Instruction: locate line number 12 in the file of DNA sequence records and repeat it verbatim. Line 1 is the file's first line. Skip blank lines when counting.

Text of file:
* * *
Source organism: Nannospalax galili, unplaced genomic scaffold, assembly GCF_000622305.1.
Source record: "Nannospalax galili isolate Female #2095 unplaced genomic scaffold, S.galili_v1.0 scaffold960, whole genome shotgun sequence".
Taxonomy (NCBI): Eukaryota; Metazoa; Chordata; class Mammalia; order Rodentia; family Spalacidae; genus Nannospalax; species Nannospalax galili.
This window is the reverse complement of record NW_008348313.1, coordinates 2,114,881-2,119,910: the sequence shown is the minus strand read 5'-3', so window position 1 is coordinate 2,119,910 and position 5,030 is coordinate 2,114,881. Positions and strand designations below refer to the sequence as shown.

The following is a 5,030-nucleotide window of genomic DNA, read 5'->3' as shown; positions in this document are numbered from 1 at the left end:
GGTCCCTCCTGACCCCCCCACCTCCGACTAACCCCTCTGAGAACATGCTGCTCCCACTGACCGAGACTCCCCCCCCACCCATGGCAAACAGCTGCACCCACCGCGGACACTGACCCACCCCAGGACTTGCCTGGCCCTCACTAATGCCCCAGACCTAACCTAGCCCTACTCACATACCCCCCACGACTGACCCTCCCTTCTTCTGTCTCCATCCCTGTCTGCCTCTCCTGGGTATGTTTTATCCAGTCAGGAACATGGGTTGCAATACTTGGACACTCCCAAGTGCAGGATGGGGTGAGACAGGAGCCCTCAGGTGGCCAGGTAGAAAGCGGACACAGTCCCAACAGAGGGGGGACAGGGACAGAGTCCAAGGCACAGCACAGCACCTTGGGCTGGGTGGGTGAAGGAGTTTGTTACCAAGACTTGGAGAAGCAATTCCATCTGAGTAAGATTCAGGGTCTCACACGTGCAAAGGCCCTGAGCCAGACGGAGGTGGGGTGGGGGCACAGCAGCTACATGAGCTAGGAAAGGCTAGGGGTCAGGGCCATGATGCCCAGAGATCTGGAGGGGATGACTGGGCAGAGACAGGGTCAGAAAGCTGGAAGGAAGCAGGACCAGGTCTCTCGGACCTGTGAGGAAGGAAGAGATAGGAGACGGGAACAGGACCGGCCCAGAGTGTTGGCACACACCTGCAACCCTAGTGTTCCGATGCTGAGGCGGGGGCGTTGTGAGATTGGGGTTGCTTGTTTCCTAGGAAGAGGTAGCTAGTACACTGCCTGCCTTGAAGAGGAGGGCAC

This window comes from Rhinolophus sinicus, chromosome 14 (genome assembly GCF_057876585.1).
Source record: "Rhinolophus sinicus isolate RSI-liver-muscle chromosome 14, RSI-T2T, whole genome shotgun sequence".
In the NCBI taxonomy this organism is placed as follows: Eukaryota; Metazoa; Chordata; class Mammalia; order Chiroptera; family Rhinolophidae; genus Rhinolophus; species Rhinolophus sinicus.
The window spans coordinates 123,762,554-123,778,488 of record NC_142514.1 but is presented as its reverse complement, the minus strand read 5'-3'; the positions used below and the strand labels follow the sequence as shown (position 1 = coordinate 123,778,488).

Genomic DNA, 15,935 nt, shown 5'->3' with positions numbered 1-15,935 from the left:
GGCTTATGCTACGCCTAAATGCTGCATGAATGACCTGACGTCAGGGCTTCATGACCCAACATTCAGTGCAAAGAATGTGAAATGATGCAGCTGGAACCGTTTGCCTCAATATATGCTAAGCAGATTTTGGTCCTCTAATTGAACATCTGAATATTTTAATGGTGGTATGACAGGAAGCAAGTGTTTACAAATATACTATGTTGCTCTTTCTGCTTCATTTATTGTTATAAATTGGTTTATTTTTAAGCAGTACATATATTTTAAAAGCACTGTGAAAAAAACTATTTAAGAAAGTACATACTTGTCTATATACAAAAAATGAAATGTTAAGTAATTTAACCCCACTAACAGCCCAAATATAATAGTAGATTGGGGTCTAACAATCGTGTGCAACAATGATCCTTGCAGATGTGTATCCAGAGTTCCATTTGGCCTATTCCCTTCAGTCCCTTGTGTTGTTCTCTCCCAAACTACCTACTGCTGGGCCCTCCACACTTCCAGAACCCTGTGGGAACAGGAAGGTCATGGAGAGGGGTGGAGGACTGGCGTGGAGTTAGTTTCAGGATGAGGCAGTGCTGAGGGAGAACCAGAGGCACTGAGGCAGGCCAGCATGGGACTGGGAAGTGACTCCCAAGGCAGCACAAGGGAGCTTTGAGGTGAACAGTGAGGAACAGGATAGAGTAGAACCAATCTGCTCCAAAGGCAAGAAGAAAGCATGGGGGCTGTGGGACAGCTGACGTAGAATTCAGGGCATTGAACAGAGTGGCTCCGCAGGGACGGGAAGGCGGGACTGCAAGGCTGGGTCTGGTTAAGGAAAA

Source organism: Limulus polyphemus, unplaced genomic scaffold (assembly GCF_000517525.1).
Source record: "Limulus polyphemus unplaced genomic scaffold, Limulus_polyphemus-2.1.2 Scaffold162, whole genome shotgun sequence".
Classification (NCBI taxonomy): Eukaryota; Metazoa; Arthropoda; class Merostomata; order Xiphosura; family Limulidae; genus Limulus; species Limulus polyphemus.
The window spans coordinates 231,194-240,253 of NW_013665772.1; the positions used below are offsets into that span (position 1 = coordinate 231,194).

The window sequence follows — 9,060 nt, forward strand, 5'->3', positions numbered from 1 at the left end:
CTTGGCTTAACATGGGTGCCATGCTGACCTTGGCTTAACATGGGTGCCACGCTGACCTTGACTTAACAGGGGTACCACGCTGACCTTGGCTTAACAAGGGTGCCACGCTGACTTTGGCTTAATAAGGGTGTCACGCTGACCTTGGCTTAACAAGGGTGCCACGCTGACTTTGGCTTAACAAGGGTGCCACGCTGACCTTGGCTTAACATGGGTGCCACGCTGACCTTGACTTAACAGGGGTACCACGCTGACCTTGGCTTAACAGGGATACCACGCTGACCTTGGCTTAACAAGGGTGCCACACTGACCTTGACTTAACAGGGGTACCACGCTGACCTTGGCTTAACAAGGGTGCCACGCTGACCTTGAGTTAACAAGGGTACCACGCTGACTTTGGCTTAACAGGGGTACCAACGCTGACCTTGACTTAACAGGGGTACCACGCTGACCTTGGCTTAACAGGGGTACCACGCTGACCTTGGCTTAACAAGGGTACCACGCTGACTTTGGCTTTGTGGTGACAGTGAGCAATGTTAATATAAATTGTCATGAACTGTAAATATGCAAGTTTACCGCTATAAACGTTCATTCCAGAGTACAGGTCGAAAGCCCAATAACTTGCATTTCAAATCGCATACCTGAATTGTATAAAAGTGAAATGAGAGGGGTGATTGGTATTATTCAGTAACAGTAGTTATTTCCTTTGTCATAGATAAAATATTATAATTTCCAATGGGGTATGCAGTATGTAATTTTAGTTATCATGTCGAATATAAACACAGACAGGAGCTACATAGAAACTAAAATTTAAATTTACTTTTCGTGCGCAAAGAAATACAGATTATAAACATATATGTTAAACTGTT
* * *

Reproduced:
GGCTTATGCTACGCCTAAATGCTGCATGAATGACCTGACGTCAGGGCTTCATGACCCAACATTCAGTGCAAAGAATGTGAAATGATGCAGCTGGAACCGTTTGCCTCAATATATGCTAAGCAGATTTTGGTCCTCTAATTGAACATCTGAATATTTTAATGGTGGTATGACAGGAAGCAAGTGTTTACAAATATACTATGTTGCTCTTTCTGCTTCATTTATTGTTATAAATTGGTTTATTTTTAAGCAGTACATATATTTTAAAAGCACTGTGAAAAAAACTATTTAAGAAAGTACATACTTGTCTATATACAAAAAATGAAATGTTAAGTAATTTAACCCCACTAACAGCCCAAATATAATAGTAGATTGGGGTCTAACAATCGTGTGCAACAATGATCCTTGCAGATGTGTATCCAGAGTTCCATTTGGCCTATTCCCTTCAGTCCCTTGTGTTGTTCTCTCCCAAACTACCTACTGCTGGGCCCTCCACACTTCCAGAACCCTGTGGGAACAGGAAGGTCATGGAGAGGGGTGGAGGACTGGCGTGGAGTTAGTTTCAGGATGAGGCAGTGCTGAGGGAGAACCAGAGGCACTGAGGCAGGCCAGCATGGGACTGGGAAGTGACTCCCAAGGCAGCACAAGGGAGCTTTGAGGTGAACAGTGAGGAACAGGATAGAGTAGAACCAATCTGCTCCAAAGGCAAGAAGAAAGCATGGGGGCTGTGGGACAGCTGACGTAGAATTCAGGGCATTGAACAGAGTGGCTCCGCAGGGACGGGAAGGCGGGACTGCAAGGCTGGGTCTGGTTAAGGAAAA